Immunity: Too Much of a Good Thing

By Michael Wald, MD, DC, CDN, CNS - Director of Nutrition at Integrated Medicine of Mount Kisco, 914-242-8844 (Ext. 1)

www.intmedny.com / www.blooddetective.com

“Dr. Wald, I would like your help to increase my immune system.” This is a common request made by many of my patients. The problem is, the premise behind it is often dead wrong!

Immune Deficiency—Or Excess?

More often than not, health problems are associated with autoimmunity, or too much immunity, rather than immune deficiency, or too little. Too much or too little immunity have much in common. Tissue breakdown involving oxidative stress, inflammation and nutritional issues are common to both extremes of immune imbalance. So how do you tell which immune problem, or combination of problems, you might be suffering from? Yup, you can have both immune deficiency and immune excess simultaneously—further confusing many health-care providers and sufferers alike. The answer is that there is no way, based on symptoms alone, to tell if those particular symptoms are the result of immune suppression or immune excess (autoimmunity).

Symptoms May Not Be What They Seem

Bruising easily, cold sores, constipation, diarrhea, dry eyes and mouth, fatigue, recurrent infections, hair loss, memory loss, feeling cold and poor healing are just a few symptoms of immune imbalance, or “dysfunction,” that require careful questioning, personalized lab tests and trial and error with various natural/nutritional products.

If you do not respond by feeling markedly better when using vitamin C, zinc, echinacea, astragalus, goldenseal, germanium, lysine or other so-called immune boosters, consider that your immune system may not need boosting, but the reverse: immune regulation. The right nutritional program, tailored to your needs, will bring both high and low immune problems back to baseline.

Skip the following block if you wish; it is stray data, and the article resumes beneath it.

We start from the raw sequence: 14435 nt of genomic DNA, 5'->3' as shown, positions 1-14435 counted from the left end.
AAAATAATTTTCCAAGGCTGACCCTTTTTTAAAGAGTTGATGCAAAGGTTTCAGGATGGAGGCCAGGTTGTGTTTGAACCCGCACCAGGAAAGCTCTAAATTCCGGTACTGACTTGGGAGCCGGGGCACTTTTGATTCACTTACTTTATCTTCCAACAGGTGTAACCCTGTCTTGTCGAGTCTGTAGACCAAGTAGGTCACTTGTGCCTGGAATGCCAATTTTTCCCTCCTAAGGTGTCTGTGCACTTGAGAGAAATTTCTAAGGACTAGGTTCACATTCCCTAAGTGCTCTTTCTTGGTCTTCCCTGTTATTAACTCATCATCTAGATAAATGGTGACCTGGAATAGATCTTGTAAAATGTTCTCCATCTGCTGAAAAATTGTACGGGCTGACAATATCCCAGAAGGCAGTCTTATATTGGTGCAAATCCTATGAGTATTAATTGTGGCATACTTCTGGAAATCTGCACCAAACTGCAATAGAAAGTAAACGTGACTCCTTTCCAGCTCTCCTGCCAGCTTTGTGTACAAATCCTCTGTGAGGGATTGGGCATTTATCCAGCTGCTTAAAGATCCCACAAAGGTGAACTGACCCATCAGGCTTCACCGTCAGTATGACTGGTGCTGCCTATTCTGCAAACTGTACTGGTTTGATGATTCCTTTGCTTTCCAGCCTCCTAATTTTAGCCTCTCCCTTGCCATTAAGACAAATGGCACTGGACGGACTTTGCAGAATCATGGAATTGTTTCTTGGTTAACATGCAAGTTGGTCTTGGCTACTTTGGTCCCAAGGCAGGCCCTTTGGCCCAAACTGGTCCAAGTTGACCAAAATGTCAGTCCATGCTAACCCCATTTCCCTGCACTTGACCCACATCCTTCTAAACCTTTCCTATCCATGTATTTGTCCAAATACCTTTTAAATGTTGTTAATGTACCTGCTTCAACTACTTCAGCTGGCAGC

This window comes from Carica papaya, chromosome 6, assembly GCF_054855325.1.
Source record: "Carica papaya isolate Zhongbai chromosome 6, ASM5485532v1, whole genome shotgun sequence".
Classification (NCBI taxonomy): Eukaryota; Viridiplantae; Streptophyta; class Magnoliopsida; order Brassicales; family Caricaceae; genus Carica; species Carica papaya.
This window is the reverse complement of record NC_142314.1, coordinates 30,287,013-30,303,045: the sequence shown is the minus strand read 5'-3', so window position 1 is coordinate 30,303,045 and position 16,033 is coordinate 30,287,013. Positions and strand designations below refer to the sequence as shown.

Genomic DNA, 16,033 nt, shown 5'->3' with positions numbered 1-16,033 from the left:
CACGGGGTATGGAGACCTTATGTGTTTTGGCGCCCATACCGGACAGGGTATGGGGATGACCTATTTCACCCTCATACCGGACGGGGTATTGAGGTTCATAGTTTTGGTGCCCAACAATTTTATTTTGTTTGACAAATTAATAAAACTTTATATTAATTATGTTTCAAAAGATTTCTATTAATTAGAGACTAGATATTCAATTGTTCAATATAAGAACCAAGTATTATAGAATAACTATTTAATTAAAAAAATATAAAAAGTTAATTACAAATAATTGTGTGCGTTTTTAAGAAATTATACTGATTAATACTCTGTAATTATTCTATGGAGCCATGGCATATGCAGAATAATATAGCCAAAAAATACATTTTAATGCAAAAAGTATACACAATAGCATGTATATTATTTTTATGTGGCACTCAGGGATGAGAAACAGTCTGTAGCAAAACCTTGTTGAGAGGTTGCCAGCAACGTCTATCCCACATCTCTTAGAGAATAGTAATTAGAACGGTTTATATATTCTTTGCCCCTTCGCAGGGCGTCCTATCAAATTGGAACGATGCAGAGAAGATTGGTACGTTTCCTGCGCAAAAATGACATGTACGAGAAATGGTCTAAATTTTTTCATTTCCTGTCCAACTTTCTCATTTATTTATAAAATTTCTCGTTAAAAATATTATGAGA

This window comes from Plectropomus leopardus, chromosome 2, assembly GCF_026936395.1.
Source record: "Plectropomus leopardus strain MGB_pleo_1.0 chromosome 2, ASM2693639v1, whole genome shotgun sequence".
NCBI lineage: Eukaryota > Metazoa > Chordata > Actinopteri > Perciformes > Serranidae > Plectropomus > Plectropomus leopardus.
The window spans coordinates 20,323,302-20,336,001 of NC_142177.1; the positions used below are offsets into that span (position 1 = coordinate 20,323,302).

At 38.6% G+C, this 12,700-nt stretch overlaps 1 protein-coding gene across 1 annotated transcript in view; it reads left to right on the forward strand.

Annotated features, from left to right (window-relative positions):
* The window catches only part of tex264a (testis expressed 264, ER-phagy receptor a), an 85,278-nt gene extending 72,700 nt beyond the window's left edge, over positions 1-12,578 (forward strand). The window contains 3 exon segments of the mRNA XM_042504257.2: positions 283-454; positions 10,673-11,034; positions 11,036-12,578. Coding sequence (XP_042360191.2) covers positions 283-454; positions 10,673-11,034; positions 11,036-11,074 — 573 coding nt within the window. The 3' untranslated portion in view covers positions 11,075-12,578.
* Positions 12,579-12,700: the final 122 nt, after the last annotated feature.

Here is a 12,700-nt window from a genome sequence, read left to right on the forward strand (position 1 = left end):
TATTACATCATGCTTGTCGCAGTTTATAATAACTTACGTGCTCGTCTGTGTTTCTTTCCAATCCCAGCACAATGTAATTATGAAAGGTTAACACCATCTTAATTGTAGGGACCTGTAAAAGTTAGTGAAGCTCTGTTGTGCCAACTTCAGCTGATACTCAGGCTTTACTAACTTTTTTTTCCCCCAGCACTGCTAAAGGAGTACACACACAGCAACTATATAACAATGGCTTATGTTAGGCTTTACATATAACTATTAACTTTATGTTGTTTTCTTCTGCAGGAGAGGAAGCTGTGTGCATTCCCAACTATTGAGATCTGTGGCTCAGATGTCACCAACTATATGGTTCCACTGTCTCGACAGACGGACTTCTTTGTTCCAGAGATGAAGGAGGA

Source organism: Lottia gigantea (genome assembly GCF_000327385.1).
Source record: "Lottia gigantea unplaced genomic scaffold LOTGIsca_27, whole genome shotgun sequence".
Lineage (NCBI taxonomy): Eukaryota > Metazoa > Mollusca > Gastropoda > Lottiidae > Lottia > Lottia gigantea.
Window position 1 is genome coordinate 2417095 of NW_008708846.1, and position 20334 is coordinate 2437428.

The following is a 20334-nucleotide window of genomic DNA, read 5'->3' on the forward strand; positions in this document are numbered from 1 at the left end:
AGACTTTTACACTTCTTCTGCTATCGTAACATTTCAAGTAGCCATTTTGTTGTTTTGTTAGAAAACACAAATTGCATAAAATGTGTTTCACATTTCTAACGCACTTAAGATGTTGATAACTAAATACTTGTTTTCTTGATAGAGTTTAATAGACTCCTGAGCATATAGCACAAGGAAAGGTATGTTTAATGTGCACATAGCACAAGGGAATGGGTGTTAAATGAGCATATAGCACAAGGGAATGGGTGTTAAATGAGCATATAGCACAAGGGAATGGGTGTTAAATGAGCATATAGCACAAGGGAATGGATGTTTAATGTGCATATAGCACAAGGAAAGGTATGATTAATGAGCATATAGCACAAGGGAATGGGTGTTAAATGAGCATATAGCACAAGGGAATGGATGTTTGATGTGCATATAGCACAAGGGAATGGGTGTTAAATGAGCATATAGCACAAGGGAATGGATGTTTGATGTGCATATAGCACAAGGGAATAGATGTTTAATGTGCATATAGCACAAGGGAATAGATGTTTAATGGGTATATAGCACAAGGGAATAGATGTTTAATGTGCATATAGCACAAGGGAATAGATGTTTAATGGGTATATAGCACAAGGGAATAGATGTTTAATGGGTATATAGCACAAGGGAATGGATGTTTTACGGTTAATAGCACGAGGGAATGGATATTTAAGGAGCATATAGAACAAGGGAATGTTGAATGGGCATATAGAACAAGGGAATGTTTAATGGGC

In general however, you can’t go wrong doing the following in preparation for the winter.

  1. Drink plenty of water; your urine should be clear or nearly clear.
  2. Sleep at least nine hours—and it must be restorative sleep.
  3. Eat organic fruits and vegetables, and drink freshly prepared juices.
  4. Take nutritional supplements based on your blood work.
  5. Keep warm in order to reduce stress on the immune system.
  6. Wash your hands frequently to avoid transmission of infectious agents.
  7. Exercise regularly, but don’t overdo it.

 

Dr. Michael Wald is director of nutrition at Integrated Medicine of Mount Kisco and the author of more than 10 books on health. His newest book, The Blood Detective’s Longevity Secrets, is scheduled for release in 2013. Contact him at 914.242.8844, ext. 1, or Info@IntMedNY.com. For more information visit IntMedNY.com.

 

 

Posted on December 13, 2012 and filed under Editorial by Dr- Wald, General Health.